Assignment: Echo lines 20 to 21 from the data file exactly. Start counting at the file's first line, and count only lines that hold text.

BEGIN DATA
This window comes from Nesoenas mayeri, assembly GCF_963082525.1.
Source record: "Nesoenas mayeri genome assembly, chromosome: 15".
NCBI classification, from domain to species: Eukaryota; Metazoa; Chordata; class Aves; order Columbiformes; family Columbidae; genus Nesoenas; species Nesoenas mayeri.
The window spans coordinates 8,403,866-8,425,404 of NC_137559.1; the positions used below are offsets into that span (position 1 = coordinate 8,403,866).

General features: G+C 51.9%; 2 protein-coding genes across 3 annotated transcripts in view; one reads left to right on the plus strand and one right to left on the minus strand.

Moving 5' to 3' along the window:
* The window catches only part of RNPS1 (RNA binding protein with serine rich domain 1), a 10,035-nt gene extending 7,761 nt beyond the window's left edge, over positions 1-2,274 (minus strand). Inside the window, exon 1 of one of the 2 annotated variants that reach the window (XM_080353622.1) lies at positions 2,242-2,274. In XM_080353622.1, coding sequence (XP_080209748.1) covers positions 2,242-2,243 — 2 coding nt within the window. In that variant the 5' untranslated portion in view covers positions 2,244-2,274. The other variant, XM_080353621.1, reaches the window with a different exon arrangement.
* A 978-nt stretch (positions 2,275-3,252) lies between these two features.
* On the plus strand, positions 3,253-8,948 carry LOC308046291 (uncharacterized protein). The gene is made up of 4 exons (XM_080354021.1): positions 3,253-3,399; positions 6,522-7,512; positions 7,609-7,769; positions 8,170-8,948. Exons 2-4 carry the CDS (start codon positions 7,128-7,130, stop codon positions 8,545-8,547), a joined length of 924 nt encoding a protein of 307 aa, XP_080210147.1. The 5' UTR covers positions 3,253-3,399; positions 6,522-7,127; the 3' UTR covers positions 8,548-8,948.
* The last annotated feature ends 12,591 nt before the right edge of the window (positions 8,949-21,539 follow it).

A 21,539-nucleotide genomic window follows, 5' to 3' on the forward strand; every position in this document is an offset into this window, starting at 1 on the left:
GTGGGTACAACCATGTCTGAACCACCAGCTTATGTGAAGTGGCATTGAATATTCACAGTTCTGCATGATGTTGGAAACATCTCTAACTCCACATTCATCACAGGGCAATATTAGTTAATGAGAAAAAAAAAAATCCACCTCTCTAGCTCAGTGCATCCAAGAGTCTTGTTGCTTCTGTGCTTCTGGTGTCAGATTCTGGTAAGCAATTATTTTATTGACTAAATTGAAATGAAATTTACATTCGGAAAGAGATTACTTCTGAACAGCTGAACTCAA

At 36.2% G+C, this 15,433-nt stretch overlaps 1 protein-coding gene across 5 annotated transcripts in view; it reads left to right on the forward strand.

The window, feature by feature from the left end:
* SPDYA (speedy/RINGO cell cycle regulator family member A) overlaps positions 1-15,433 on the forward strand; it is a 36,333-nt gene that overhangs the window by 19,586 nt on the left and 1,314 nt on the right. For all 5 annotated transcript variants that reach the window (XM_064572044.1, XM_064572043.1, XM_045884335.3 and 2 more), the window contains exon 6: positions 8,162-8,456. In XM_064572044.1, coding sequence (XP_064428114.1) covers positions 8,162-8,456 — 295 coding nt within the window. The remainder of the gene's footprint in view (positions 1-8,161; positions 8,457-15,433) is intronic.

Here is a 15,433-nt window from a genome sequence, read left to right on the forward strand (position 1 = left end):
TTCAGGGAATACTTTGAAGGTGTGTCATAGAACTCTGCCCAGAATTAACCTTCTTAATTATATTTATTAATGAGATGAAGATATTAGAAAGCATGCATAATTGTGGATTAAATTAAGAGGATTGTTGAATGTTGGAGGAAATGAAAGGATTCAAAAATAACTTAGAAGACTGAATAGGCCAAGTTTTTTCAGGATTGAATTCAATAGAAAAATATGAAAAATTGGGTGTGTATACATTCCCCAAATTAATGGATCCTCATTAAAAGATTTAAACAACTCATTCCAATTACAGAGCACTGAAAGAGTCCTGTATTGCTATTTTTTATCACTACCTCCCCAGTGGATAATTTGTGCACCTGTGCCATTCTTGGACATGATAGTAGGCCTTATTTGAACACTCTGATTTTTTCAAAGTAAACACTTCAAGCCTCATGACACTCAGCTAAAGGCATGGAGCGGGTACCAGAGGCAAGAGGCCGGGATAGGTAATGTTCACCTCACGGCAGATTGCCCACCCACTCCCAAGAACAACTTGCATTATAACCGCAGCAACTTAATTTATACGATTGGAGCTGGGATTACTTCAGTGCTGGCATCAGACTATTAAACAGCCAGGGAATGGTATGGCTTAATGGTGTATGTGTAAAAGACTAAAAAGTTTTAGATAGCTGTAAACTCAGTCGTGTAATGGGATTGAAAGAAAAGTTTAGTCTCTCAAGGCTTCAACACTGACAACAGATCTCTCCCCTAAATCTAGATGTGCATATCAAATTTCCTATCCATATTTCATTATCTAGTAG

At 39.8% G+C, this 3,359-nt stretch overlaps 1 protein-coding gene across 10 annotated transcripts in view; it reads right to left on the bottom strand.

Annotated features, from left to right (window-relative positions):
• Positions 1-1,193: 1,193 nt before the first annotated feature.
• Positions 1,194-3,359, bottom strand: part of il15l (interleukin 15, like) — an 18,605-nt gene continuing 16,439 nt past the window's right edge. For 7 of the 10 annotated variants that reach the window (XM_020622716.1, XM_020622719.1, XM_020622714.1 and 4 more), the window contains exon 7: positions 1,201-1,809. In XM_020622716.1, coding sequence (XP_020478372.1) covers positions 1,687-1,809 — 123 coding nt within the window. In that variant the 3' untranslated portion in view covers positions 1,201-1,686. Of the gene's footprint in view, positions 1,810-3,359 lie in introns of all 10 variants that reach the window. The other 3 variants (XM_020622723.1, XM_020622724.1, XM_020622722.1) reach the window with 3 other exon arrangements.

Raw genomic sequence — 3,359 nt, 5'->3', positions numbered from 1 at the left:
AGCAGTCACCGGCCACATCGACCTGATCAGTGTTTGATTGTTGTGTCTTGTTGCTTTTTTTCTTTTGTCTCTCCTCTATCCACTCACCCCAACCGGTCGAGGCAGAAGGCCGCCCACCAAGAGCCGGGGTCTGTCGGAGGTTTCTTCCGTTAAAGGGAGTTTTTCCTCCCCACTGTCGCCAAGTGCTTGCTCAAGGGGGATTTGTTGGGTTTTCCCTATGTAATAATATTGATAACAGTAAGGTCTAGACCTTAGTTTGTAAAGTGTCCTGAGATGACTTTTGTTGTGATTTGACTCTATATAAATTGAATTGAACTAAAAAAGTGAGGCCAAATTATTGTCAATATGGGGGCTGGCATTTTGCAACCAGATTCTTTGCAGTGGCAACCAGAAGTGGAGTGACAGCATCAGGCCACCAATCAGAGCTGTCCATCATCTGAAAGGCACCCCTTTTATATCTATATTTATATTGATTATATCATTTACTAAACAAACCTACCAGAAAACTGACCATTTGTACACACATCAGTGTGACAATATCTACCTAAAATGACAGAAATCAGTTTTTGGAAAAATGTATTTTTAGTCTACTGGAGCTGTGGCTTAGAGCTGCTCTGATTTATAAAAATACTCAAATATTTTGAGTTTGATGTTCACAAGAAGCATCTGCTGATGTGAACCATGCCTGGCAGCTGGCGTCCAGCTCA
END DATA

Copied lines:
• Positions 1-1,193: 1,193 nt before the first annotated feature.
• Positions 1,194-3,359, bottom strand: part of il15l (interleukin 15, like) — an 18,605-nt gene continuing 16,439 nt past the window's right edge. For 7 of the 10 annotated variants that reach the window (XM_020622716.1, XM_020622719.1, XM_020622714.1 and 4 more), the window contains exon 7: positions 1,201-1,809. In XM_020622716.1, coding sequence (XP_020478372.1) covers positions 1,687-1,809 — 123 coding nt within the window. In that variant the 3' untranslated portion in view covers positions 1,201-1,686. Of the gene's footprint in view, positions 1,810-3,359 lie in introns of all 10 variants that reach the window. The other 3 variants (XM_020622723.1, XM_020622724.1, XM_020622722.1) reach the window with 3 other exon arrangements.